With the confirmation that Sasha Banks will compete against Becky Lynch in the second-ever Hell in a Cell match between two women, which will also be Sasha's second, (after her spectacular match with Charlotte Flair in October of 2016), it's prudent to discuss just how far women's wrestling has come in the past few decades.
Medusa, who was entered into the WWE Hall of Fame in 2015 as her WWE personality Alundra Blayze, infamously trashed the title belt on an episode on Monday Nitro in 1995, WWE decided to put the Championship back to sleep only 2 years after it had been brought out of the mothballs. It would be a non-entity until it returned in late 1998 and has been part of WWE's Championship lineup ever since.
The Championship has featured a lot of ups and downs in the last twenty-plus years, being defended in "evening gown" matches, to hardcore matches, and everything in between. The same can be said for the women of WWE, who for many years were treated as objects, even into the mid-2000s, when them being treated as 'eye candy' in segments was considered more important than Women's Championship defenses.
However you, as an indivdual fan, may feel about women's professional wrestling, there is a lot of great talent across the world, and there has been for many years - from Japan to back all the way across the planet to North America. In WWE, the Women's Evolution (or, originally, Women's Revolution) has been prevalent for just over 3 years. There's no sign of it slowing down. WWE now has gone back to the two-title formula (one for RAW and one for SmackDown, which was the case from 2008 through 2010 when the Divas Title was created) and they crowned Women's Tag Team Champions in early 2019. Women's wrestling is alive and well in WWE. Let us proceed with a brief history lesson to show just how far the women have come.
The early years (Fabulous Moolah and Early WWF)
In 1956, The Fabulous Moolah began a so-called 28-year-long championship reign when she won a battle royal for the vacant NWA Women's Championship. She was crowned champion and would defend the title over the next nearly 3 decades. Moolah did indeed lose the title on a few occasions, never for more than a few weeks, and in modern history (since Vince McMahon bought the WWF from his father, essentially) those title changes have been expunged from the record books in order to claim that Moolah held the title, uninterrupted, for 28 years.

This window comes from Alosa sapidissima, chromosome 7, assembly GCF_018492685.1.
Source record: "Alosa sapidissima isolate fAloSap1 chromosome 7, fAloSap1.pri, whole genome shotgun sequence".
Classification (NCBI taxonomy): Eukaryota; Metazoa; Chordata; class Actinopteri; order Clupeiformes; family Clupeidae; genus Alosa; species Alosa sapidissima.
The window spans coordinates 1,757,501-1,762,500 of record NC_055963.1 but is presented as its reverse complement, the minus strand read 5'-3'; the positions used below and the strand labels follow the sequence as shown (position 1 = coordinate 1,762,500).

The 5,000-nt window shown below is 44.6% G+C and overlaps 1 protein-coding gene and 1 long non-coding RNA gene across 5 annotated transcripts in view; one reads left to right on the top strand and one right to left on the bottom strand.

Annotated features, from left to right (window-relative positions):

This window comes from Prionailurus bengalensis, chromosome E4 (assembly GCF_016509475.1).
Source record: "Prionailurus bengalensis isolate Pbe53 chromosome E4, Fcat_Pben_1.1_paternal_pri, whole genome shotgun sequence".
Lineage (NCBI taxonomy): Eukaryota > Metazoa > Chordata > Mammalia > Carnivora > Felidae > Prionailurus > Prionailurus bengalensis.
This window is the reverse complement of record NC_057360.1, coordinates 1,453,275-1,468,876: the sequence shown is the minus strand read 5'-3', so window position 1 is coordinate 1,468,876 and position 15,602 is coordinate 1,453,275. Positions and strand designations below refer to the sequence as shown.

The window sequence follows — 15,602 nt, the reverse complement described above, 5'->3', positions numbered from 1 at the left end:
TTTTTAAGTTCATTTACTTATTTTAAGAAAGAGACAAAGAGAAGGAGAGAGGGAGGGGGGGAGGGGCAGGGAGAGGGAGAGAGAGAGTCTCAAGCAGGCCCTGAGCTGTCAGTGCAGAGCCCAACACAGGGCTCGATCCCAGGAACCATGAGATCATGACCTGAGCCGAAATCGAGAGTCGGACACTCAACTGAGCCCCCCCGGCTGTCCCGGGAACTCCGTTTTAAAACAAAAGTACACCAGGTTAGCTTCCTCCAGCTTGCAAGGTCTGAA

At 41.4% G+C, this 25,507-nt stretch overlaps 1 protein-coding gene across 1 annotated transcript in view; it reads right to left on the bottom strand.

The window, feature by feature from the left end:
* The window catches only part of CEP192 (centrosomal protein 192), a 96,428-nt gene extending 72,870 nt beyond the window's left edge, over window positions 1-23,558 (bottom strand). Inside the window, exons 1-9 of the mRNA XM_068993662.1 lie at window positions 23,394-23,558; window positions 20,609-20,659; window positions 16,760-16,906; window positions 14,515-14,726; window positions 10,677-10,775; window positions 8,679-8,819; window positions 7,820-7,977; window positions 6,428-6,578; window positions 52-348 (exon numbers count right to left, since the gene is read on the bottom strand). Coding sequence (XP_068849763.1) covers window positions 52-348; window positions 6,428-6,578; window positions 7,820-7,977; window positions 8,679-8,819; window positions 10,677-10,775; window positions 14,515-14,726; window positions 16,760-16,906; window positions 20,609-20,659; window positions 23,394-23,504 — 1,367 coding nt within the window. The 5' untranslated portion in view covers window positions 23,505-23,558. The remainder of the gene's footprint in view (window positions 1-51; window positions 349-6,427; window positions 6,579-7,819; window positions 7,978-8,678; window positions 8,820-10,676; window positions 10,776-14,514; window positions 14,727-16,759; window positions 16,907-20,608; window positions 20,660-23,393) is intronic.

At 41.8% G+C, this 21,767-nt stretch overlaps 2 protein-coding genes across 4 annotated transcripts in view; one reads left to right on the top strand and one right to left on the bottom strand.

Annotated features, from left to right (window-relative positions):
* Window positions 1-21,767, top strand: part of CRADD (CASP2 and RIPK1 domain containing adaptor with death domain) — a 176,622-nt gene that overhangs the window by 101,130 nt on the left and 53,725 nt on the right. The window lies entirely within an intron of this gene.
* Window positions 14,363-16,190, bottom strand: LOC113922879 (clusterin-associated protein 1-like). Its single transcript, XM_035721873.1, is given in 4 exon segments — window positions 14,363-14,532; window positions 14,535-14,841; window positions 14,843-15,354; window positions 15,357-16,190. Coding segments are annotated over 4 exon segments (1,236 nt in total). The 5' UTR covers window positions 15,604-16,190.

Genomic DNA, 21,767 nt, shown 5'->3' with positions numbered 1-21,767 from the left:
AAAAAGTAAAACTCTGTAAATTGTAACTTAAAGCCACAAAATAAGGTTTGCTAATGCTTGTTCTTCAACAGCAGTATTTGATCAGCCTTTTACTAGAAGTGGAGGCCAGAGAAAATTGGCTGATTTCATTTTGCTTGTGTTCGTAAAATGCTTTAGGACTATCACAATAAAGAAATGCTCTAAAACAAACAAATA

Moolah, though her public image has been tarnished since her death due to many allegations of the abuse of other wrestlers coming to light, has been held up as the standard-bearer for women's professional wrestling. She did some great things, most notably becoming the first woman to wrestle inside Madison Square Garden on July 1, 1972. You would have to do some searching to find that her opponent that night, therefore rightfully sharing that honor, was Vicki Williams.
Vince McMahon integrated Moolah's Women's Championship into the WWF in 1983. Thanks to the efforts of the outstanding young wrestler Wendi Richter, alongside famous wrestling Manager "Captain" Lou Albano and popular (then, and now) pop singer Cyndi Lauper, the title gained mainstream popularity alongside the WWF, and, despite some controversy, spent the next few years as a fairly popular championship thanks to wrestlers such as Richter, Sherri Martel, Leilani Kai, Velvet McIntyre, Rockin' Robin, and others. It would be vacated, and went inactive, in 1990 when then-champion, Rockin' Robin, left the WWF.